The app also has some welcome customization features. Audiologist Mimi, for example, offers an extensive hearing test — let the app walk you through an eartip fit test, let it know your age, and listen to a series of beeps. Once the process is complete, analysis of the results allows the Ear (2) Control application to adjust the EQ settings to best suit your hearing profile. It adjusts the EQ in real time based on what you’re listening to. For better or worse, the app even shows you a graphical representation of your hearing range.
There is a similar test for adjusting the strength of active noise cancellation. Again, you’ll want to try the earbuds on – afterward, a personalized test uses seven audio filters to adjust the ANC for the most comfortable listening experience. Anyway, that’s the theory.
The Ear (2) uses Bluetooth 5.3 for wireless connectivity and is compatible with SBC, AAC and LHDC 5.0 codecs. LHDC 5.0 certifies Ear (2) High Res Audio Wireless that they can accept a 24-bit/192 kHz stream when connected to an appropriately specified player. No matter what standard digital audio files you’re streaming, though, it’s delivered by a pair of 11.6mm urethane/graphene full-range dynamic drivers, identical in design to the original Ear (1). Each is housed in a dual chamber housing designed for smooth airflow.
rhythmic, energetic sound
It seems fair to give the best impression of the ears (2), so they use the LHDC 5.0 Bluetooth codec to connect to Nothing Phone (1). The phone (1) is running the TIDAL music streaming application. As long as you keep price at the forefront, there’s a lot to like about the performance of these earbuds.
The MQA-driven TIDAL Masters file of Prince’s “U Got The Look” allows Nothing Ear (2) to express itself almost entirely. They’re fast-paced and vibrant, with plenty of low-frequency control and extension—and the kind of detail level that keeps the bass from thumping over time. The texture and tone are described very well, the rhythm is decent, and the momentum is beyond doubt.
The level of mid-range detail is equally high, allowing Prince and Sheena Easton’s voices to fully describe their technique and character. The soundstage created by the Ear (2) isn’t the biggest, but it’s well laid out and controlled, meaning singers have plenty of room to do their thing without distractions elsewhere. That’s not to say they seem in any way alienated from the rest of the performance, though—the ears (2) do a good job of presenting recordings with commonalities, rather than as a collection of discrete events.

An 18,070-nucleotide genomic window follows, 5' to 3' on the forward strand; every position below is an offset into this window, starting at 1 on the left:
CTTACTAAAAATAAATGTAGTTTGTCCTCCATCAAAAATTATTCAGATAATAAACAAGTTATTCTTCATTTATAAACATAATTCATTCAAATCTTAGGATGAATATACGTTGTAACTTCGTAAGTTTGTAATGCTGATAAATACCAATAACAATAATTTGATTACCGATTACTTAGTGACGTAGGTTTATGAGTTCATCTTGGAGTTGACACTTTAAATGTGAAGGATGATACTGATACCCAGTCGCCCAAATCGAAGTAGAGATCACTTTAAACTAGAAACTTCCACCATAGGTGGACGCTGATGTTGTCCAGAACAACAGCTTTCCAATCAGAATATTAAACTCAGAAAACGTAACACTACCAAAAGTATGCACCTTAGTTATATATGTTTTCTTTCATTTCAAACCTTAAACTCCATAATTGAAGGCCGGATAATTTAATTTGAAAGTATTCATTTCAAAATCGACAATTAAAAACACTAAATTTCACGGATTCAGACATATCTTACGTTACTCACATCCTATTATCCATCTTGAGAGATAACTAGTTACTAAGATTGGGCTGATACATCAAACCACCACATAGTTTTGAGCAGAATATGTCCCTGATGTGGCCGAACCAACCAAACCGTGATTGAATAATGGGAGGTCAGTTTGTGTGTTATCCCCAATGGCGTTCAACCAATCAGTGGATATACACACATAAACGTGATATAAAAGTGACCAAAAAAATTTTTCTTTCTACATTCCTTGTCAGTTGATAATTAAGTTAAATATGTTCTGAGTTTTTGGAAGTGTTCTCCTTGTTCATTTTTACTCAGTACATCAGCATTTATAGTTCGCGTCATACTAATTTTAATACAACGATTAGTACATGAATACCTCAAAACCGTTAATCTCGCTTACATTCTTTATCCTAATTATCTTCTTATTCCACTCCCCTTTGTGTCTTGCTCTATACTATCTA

The top of the frequency range is almost reckless. Paired with the Nothing Phone (1), the amount of bite and sparkle on the top-end summons approaches dangerous levels, and when paired with an apathetic source player, it’s easy to imagine the high-end getting out of control—especially when you’re listening at significant volume . Of course, no one wants dull or decayed treble response, but the Ear (2) may have gone a little too far in the opposite direction.
There’s a decent amount of headroom, though, which is always a good thing when recordings vary between very quiet and very loud. The subtler harmonic details of the recording don’t go astray either—so your solo instruments sound intimate and immediate.
Active noise cancellation is also well implemented. The word “reduce” applies rather than “canceled,” it’s true, but we’re still talking about a significant reduction in external sound. And its implementation doesn’t do anything to the sound of the earbuds. When ANC is on, there is no sign of back signal or interruption of the noise floor. This puts the Ear (2) ahead of many similarly priced competitors.
Taken as a whole, there’s a lot to like about Nothing Ear (2). Owning them feels like a bespoke experience thanks to the breadth of the control app, and they’re a pleasure to listen to thanks to the combination of confident sound quality (almost overconfident in the treble) and effective noise cancellation. They look very personal thanks to Nothing’s industrial design language.
You’ve got no shortage of options when it comes to true wireless earbuds at this price, but don’t worry: the Nothing Ear (2) is more than just a (+1).
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